With just one day to go to the ballot, research by specialist marketing recruiter EMR examines the social media presence of the seven main political parties and reveals how the House of Commons would look if seats were allocated according to followers or likes on social media.
It reveals, as of 5 May, the Tories have the biggest aggregate following across Twitter, LinkedIn, Facebook and Google+ with just over 651,000: 24 per cent of the total 2.6 million ‘digital votes’ across the four social media platforms. Labour trails behind with 19 per cent – more than 146,000 behind the Conservatives – and UKIP currently occupies second place with over 551,000 followers: 21 per cent of the total following for the main political parties. The Green Party has 13 per cent of the aggregated following and 332,000 digital votes, with the Liberal Democrats and SNP closely behind with 11 per cent of the vote apiece.
Charlie Fey, director at EMR, commented: “The flurry of digital activity to accompany every pre-election promise shows that political strategists are taking heed of what communications professionals have long known: that an effective digital offering is fundamental to any winning campaign.
“The less established parties may well be pining for a digital democracy following the results of our research. A Parliament built on social media would see the Greens take 78 seats and UKIP 137: many more than they are likely to win under the current electoral system.”
The research also reveals a clear divide in party loyalties across the main social media platforms. Despite trailing in the overall poll, Labour is in top spot on Twitter with 26 per cent of the digital vote, ahead of the Tories on 19 per cent and Green Party on 17 per cent.
On Facebook, the Conservatives and UKIP share 52 per cent of the vote, giving them a narrow majority. In contrast, the Liberal Democrats trail the Labour, SNP and Green parties with just 7 per cent of the combined Facebook following.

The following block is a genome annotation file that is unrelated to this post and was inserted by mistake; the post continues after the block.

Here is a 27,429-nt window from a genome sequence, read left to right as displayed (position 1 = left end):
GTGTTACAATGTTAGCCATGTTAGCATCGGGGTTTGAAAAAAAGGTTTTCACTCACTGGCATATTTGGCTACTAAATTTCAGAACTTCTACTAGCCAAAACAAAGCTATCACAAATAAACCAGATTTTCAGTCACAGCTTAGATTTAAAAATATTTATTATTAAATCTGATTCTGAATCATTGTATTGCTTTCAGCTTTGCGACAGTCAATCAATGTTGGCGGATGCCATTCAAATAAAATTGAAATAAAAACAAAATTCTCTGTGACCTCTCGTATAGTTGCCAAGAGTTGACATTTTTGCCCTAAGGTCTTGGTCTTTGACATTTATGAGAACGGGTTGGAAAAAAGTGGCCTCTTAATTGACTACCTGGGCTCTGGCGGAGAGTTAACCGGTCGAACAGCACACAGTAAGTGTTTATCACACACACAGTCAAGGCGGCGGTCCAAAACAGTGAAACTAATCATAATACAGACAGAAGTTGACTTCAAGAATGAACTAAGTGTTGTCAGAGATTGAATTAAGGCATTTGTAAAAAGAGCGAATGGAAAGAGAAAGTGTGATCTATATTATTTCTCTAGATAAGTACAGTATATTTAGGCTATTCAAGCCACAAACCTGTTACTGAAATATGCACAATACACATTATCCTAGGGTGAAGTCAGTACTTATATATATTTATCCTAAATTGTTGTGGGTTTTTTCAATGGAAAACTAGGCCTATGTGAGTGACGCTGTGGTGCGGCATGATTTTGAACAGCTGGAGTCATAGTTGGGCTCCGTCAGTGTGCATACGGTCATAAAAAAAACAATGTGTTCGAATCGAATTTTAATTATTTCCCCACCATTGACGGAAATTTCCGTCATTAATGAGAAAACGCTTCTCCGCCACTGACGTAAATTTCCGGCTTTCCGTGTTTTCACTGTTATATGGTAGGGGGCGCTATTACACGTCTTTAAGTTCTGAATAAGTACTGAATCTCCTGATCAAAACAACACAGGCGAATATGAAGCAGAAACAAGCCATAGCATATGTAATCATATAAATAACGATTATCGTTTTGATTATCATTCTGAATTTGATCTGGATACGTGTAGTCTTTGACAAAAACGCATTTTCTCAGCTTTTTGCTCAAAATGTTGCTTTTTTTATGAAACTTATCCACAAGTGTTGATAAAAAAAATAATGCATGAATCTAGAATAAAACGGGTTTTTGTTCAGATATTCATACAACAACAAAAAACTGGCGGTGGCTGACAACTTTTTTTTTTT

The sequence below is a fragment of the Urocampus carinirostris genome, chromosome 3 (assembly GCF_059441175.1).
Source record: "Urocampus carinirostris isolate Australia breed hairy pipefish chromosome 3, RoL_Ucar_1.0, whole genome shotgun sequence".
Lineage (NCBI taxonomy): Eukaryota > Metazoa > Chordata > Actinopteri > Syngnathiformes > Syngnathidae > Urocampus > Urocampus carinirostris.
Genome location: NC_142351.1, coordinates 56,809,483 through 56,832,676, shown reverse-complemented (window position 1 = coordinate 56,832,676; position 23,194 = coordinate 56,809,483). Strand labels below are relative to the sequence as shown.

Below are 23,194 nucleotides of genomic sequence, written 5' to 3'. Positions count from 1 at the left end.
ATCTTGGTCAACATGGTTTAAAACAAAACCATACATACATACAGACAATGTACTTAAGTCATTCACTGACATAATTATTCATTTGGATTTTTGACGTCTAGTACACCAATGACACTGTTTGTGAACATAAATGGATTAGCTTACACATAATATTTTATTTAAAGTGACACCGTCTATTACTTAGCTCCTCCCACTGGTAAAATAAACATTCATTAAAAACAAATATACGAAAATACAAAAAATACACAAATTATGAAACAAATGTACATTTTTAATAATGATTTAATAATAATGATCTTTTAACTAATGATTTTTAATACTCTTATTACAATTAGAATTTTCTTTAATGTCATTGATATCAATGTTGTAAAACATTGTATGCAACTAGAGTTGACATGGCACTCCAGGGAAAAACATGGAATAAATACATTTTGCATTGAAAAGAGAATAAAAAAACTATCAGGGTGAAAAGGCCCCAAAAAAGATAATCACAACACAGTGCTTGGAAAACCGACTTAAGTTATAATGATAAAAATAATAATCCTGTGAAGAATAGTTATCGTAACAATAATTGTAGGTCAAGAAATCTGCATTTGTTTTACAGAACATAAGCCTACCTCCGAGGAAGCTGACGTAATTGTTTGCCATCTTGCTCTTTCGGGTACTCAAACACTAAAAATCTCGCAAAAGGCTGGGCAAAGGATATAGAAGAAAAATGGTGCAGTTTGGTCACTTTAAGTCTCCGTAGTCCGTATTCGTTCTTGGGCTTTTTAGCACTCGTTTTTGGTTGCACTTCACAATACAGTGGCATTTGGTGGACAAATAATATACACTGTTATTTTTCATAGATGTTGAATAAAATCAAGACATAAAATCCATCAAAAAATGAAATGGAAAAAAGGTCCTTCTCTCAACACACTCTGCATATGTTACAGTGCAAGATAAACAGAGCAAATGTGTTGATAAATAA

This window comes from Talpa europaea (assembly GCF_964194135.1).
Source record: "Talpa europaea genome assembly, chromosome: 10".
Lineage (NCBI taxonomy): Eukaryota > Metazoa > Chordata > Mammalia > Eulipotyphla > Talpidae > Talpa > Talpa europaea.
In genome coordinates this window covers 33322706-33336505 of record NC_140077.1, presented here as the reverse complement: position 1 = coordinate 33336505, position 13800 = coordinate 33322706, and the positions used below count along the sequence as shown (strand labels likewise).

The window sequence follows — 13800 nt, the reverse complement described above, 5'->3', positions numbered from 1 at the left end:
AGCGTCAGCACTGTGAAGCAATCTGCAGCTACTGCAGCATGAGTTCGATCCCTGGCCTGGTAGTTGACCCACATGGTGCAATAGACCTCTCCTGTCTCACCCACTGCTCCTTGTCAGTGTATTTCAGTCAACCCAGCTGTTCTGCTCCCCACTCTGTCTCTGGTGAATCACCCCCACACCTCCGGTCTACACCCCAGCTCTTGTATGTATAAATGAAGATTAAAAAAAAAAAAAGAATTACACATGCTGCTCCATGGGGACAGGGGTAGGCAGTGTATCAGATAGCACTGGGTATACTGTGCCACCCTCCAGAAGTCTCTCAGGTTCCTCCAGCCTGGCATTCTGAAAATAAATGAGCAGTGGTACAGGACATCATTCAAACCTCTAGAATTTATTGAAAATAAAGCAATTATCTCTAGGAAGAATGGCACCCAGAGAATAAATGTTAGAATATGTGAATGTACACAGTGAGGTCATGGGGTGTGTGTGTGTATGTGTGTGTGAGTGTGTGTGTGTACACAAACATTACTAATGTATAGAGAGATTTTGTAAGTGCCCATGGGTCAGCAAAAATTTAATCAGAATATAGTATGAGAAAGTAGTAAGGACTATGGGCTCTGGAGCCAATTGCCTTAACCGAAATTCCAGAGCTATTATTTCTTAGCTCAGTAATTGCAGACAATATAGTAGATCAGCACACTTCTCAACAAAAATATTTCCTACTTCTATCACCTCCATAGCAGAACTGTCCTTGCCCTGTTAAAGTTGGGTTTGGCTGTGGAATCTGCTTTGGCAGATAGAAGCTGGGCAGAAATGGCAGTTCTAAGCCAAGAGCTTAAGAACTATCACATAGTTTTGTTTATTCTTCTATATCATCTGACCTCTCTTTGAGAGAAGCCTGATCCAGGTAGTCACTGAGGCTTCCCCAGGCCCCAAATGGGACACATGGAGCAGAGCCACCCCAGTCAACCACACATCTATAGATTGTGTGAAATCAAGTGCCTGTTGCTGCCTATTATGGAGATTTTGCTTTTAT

LinkedIn is the platform that comes closest to having a single party majority. The Conservatives’ traditional popularity with UK business translates into 47 per cent of the digital vote based on LinkedIn followers, almost three times as much as its nearest rivals. The Lib Dems narrowly secure second spot with 16 per cent of the vote compared with Labour’s 15 per cent.
The roles are reversed for the current Coalition partners on Google+ with the Lib Dems in top spot with 44 per cent of the digital vote, ahead of the Conservatives on 30 per cent. It makes Google+ the only social media platform where the Lib Dems have a larger following than any other party.
“Stereotypes ring true when we look at how parties are performing on specific platforms, with the Conservatives’ leadership on LinkedIn illustrating the party’s popularity among the business community,” added Fey. “Furthermore, the Lib Dems’ image as an alternative to the mainstream has seemingly translated into success on the relatively new stage of Google+, where they are streets ahead of the competition with over 40 per cent of the vote.
“While a loss to UKIP in terms of aggregated followers may be tough for Labour to stomach, the party can take solace in its representation on Twitter. Labour has an impressive share of the Twitter ‘electorate’, which some observers might say ties in nicely with its image as the party of choice for the ‘chattering classes’.”